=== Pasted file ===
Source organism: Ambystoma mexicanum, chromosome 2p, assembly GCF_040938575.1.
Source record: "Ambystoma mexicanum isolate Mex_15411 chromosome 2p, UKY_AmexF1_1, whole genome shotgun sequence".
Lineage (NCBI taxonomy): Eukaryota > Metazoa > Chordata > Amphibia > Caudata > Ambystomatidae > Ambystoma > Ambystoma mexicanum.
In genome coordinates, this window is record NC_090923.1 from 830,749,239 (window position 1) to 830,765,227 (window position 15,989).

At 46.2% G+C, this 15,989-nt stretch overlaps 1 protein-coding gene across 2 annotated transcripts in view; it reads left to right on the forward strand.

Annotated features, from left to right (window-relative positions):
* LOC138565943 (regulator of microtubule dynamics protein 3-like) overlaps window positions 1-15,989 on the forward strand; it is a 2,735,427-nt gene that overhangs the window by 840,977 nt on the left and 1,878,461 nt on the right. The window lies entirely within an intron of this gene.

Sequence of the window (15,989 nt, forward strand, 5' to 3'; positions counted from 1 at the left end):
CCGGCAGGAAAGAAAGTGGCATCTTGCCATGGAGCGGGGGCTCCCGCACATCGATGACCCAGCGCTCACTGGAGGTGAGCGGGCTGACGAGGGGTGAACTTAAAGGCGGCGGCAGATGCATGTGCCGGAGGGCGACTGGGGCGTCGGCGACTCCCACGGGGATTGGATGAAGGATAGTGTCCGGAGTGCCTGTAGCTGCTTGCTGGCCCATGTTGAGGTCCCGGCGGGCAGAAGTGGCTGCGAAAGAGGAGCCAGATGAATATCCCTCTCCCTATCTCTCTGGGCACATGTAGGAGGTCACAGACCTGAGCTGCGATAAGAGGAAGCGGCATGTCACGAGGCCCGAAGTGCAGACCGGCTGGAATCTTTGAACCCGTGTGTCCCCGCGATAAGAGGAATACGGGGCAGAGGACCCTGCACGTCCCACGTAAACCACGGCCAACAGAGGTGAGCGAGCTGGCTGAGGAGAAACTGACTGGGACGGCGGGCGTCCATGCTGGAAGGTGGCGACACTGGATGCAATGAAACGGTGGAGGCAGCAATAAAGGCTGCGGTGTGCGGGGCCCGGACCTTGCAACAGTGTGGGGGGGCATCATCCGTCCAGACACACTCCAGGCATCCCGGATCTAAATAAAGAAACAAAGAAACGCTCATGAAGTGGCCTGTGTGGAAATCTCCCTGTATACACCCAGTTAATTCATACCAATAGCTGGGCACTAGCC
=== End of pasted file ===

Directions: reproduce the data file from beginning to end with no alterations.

Source organism: Ambystoma mexicanum, chromosome 2p, assembly GCF_040938575.1.
Source record: "Ambystoma mexicanum isolate Mex_15411 chromosome 2p, UKY_AmexF1_1, whole genome shotgun sequence".
Lineage (NCBI taxonomy): Eukaryota > Metazoa > Chordata > Amphibia > Caudata > Ambystomatidae > Ambystoma > Ambystoma mexicanum.
In genome coordinates, this window is record NC_090923.1 from 830,749,239 (window position 1) to 830,765,227 (window position 15,989).

At 46.2% G+C, this 15,989-nt stretch overlaps 1 protein-coding gene across 2 annotated transcripts in view; it reads left to right on the forward strand.

Annotated features, from left to right (window-relative positions):
* LOC138565943 (regulator of microtubule dynamics protein 3-like) overlaps window positions 1-15,989 on the forward strand; it is a 2,735,427-nt gene that overhangs the window by 840,977 nt on the left and 1,878,461 nt on the right. The window lies entirely within an intron of this gene.

Sequence of the window (15,989 nt, forward strand, 5' to 3'; positions counted from 1 at the left end):
CCGGCAGGAAAGAAAGTGGCATCTTGCCATGGAGCGGGGGCTCCCGCACATCGATGACCCAGCGCTCACTGGAGGTGAGCGGGCTGACGAGGGGTGAACTTAAAGGCGGCGGCAGATGCATGTGCCGGAGGGCGACTGGGGCGTCGGCGACTCCCACGGGGATTGGATGAAGGATAGTGTCCGGAGTGCCTGTAGCTGCTTGCTGGCCCATGTTGAGGTCCCGGCGGGCAGAAGTGGCTGCGAAAGAGGAGCCAGATGAATATCCCTCTCCCTATCTCTCTGGGCACATGTAGGAGGTCACAGACCTGAGCTGCGATAAGAGGAAGCGGCATGTCACGAGGCCCGAAGTGCAGACCGGCTGGAATCTTTGAACCCGTGTGTCCCCGCGATAAGAGGAATACGGGGCAGAGGACCCTGCACGTCCCACGTAAACCACGGCCAACAGAGGTGAGCGAGCTGGCTGAGGAGAAACTGACTGGGACGGCGGGCGTCCATGCTGGAAGGTGGCGACACTGGATGCAATGAAACGGTGGAGGCAGCAATAAAGGCTGCGGTGTGCGGGGCCCGGACCTTGCAACAGTGTGGGGGGGCATCATCCGTCCAGACACACTCCAGGCATCCCGGATCTAAATAAAGAAACAAAGAAACGCTCATGAAGTGGCCTGTGTGGAAATCTCCCTGTATACACCCAGTTAATTCATACCAATAGCTGGGCACTAGCC